Chocolate wars: Ritter Sport and Milka fight over who owns the square

Chocolate wars: Ritter Sport and Milka fight over who owns the square

For decades, Ritter Sport has worked hard to monopolise their chocolate bar's distinctive slogan and unmistakable square shape. In fact, they have even had the shape patented and protected as a brand. Over the past decade, rival company Milka has been fighting this patent, arguing that they also have the right to make square-shaped chocolate. Let the chocolate wars begin. 

A three-dimensional trademark

“For many years, the vast majority of consumers have associated the Ritter Sport brand with square-packed chocolate – even if the bar is wrapped in white foil without logo or lettering,” says a Ritter Sport spokesperson. It is on these grounds that they are fighting to keep their patent of the square-shaped chocolate bar out of Milka's reach.

In fact, a three-dimensional trademark or shape-mark does exist in German patent law, with the Patent and Trademark Office having over 4.900 of such trademarks registered and 826.000 entries. Some examples of such trademarks are Ferrero Rocher with its sphere-shaped chocolates and Lindt with its golden bunny.

However, in order to prevent businesses from creating inappropriate monopolies where necessary goods are patented and taken out of reach of other suppliers, the protection requirements to register a three-dimensional trademark are very high. Therefore, a form has a right to be protected only if it is so different from its counterparts that it can be perceived as a brand. Whether Ritter Sport meets these requirements is an issue that has been under dispute for a decade.

Chocolate goes to court

The parties have already appeared in front of the federal patent court three times. In 2016, when the patent court made its first decision, Milka's lawyers won the case and the court ordered the patents to be deleted. Their justification was that the square shape added an extra advantage to the chocolate bar – that of practicality; allowing it to fit easily in a jacket pocket. Thus, it could not be patented.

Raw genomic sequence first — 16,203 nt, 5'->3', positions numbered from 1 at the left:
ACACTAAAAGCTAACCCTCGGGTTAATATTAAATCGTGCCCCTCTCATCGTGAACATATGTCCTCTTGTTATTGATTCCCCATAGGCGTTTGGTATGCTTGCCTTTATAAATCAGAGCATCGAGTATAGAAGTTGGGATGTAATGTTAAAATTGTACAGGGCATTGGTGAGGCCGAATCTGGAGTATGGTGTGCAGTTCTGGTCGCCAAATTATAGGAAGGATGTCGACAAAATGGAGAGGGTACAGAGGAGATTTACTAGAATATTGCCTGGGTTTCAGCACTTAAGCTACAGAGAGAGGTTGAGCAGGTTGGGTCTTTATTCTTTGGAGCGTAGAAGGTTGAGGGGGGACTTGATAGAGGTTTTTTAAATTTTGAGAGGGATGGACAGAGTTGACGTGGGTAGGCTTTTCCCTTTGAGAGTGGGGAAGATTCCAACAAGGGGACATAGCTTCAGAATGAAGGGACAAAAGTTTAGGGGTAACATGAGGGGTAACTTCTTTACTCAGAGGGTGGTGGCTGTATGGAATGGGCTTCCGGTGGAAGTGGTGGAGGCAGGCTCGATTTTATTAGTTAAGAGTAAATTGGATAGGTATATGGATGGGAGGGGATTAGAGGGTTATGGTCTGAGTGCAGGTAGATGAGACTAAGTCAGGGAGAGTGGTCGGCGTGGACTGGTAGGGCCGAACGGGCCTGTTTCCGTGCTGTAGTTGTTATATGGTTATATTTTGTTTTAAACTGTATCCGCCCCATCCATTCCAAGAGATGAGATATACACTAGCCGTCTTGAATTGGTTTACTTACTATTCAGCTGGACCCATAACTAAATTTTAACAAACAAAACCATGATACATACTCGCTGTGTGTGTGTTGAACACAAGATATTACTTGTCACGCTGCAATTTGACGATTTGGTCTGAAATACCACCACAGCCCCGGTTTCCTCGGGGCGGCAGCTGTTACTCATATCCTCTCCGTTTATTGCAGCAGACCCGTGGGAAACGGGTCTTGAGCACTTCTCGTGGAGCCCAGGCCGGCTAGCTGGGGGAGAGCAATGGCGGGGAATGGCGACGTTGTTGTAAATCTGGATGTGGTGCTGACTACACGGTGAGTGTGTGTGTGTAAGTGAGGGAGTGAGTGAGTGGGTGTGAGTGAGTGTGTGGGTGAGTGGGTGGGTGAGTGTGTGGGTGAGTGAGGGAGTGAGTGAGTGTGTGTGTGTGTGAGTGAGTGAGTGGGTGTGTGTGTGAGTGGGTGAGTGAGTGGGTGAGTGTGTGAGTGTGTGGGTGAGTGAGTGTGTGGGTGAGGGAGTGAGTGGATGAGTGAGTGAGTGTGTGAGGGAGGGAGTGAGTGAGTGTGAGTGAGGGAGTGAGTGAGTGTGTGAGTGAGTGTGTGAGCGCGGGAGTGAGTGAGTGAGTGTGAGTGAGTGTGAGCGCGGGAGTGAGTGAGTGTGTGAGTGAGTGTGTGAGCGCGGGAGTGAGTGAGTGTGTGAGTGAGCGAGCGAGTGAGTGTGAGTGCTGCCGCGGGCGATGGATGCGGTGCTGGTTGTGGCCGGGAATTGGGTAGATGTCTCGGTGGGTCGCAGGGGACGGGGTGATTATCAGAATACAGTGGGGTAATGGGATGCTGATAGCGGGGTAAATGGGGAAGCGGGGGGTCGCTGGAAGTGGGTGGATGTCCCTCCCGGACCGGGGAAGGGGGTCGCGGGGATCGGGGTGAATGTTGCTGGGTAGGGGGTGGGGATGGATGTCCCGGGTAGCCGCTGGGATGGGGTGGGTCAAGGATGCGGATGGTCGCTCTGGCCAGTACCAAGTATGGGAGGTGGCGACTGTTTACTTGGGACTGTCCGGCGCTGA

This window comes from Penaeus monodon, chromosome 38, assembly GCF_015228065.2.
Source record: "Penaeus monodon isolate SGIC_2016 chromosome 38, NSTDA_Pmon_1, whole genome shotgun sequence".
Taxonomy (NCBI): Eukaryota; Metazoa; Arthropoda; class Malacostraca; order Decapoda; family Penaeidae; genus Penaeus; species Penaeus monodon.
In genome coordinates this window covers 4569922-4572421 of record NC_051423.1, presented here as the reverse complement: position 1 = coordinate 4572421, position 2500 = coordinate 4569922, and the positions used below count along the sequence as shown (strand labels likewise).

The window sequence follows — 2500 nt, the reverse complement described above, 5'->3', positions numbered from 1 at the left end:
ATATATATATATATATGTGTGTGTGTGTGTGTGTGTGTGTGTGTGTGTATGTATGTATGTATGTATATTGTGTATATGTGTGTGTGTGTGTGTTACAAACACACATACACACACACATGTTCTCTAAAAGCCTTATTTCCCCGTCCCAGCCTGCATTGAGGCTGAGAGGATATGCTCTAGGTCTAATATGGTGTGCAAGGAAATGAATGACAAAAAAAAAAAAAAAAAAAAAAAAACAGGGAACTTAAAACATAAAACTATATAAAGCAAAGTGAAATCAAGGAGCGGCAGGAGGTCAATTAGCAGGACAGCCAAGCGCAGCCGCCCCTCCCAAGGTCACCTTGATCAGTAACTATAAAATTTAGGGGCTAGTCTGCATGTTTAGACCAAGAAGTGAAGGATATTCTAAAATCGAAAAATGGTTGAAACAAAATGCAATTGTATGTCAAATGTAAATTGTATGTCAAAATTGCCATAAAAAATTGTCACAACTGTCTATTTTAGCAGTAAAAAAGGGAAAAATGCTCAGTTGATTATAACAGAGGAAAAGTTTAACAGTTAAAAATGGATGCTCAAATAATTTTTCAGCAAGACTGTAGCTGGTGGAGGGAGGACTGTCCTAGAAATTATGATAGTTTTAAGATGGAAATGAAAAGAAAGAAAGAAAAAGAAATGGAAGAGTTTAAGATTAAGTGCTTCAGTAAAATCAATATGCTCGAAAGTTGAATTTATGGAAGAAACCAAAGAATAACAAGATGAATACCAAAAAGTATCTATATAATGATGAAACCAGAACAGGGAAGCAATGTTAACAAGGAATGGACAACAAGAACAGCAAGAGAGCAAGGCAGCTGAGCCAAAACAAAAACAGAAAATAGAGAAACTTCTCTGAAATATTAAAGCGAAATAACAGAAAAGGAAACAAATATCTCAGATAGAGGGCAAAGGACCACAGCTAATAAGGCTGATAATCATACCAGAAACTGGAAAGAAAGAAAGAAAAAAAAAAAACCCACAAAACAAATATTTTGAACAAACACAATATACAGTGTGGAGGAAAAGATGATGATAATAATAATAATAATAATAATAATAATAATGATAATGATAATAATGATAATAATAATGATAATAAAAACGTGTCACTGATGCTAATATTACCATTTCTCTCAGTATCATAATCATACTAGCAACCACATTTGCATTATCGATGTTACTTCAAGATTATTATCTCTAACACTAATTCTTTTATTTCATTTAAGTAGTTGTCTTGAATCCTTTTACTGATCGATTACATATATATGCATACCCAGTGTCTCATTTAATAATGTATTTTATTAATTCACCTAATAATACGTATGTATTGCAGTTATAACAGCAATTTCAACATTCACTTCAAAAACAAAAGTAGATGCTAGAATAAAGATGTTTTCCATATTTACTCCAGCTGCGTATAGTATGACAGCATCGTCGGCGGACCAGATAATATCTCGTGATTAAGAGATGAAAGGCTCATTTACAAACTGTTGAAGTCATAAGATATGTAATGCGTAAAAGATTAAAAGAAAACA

In 2018, however, the court changed their decision, ruling that the decision should be based on whether the square was a typical shape for the use of chocolate. This of course, was still the rectangle, and thus, Ritter Sport won the case.

In 2020, Milka reapplied with a new argument. According to them, the square shape, due to its simplicity, adds an essential value to the chocolate bar. It is thus a basic form that must also be available to the competition.

Final decision in favour of Ritter Sport

This latest time, the patent court sided with Ritter Sport once again. “A square is nothing but a special rectangle,” they said. The difference between them thus does not justify any relevant artistic or design value. It remains to be seen if Milka will try a new tack. 

Naina Pottamkulam


Naina Pottamkulam



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